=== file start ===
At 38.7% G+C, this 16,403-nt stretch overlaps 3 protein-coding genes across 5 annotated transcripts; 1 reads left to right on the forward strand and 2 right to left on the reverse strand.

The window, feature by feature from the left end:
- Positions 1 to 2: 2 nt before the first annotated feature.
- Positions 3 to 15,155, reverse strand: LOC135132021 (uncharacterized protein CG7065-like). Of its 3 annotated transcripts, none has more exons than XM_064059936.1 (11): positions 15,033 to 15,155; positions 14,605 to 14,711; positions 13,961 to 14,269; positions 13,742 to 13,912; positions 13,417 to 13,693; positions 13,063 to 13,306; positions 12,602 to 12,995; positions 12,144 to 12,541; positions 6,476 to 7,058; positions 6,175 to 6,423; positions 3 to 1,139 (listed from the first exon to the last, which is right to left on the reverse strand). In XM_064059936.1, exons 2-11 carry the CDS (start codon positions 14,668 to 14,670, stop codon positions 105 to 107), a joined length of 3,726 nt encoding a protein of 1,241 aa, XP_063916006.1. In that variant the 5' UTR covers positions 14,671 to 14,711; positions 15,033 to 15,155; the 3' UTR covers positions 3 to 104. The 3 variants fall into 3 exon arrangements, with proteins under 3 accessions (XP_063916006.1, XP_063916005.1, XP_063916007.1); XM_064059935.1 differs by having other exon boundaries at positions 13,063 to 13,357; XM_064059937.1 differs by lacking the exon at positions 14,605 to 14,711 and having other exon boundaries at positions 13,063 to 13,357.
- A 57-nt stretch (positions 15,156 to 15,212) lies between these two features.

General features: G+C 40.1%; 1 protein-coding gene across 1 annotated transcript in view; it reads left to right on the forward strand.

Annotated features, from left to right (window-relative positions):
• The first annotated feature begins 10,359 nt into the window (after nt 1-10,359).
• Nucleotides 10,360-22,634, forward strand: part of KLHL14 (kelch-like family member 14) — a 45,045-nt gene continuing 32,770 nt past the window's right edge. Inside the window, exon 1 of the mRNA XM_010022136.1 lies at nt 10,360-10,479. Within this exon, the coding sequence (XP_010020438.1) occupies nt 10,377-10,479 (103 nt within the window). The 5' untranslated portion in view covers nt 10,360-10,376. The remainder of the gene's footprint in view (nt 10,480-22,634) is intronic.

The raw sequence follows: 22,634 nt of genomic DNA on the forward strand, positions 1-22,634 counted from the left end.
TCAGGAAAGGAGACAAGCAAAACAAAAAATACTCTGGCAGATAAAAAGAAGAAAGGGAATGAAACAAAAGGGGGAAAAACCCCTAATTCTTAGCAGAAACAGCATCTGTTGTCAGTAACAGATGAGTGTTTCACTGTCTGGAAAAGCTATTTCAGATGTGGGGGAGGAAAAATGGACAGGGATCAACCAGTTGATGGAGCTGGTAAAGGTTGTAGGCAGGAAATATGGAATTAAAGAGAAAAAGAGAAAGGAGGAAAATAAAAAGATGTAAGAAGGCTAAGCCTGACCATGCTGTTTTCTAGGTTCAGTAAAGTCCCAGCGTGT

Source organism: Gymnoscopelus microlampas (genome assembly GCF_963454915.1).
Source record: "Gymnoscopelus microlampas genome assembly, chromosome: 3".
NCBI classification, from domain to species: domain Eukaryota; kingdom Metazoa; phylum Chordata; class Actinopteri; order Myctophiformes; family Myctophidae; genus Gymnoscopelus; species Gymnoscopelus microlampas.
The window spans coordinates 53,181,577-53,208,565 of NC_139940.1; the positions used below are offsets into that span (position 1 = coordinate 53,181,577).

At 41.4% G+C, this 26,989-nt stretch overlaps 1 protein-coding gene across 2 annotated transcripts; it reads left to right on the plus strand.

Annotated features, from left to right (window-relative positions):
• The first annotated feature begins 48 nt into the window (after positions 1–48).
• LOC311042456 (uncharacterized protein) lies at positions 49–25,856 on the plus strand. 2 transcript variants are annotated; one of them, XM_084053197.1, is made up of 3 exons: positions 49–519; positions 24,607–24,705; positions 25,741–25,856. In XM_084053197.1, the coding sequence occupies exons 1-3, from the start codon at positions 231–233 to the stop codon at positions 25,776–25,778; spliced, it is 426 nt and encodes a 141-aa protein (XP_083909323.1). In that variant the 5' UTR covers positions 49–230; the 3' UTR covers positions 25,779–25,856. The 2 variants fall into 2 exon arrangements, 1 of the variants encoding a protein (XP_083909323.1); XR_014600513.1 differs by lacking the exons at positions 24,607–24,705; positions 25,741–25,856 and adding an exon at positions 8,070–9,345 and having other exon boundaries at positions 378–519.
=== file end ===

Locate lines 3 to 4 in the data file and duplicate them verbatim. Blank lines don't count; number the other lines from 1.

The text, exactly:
- Positions 1 to 2: 2 nt before the first annotated feature.
- Positions 3 to 15,155, reverse strand: LOC135132021 (uncharacterized protein CG7065-like). Of its 3 annotated transcripts, none has more exons than XM_064059936.1 (11): positions 15,033 to 15,155; positions 14,605 to 14,711; positions 13,961 to 14,269; positions 13,742 to 13,912; positions 13,417 to 13,693; positions 13,063 to 13,306; positions 12,602 to 12,995; positions 12,144 to 12,541; positions 6,476 to 7,058; positions 6,175 to 6,423; positions 3 to 1,139 (listed from the first exon to the last, which is right to left on the reverse strand). In XM_064059936.1, exons 2-11 carry the CDS (start codon positions 14,668 to 14,670, stop codon positions 105 to 107), a joined length of 3,726 nt encoding a protein of 1,241 aa, XP_063916006.1. In that variant the 5' UTR covers positions 14,671 to 14,711; positions 15,033 to 15,155; the 3' UTR covers positions 3 to 104. The 3 variants fall into 3 exon arrangements, with proteins under 3 accessions (XP_063916006.1, XP_063916005.1, XP_063916007.1); XM_064059935.1 differs by having other exon boundaries at positions 13,063 to 13,357; XM_064059937.1 differs by lacking the exon at positions 14,605 to 14,711 and having other exon boundaries at positions 13,063 to 13,357.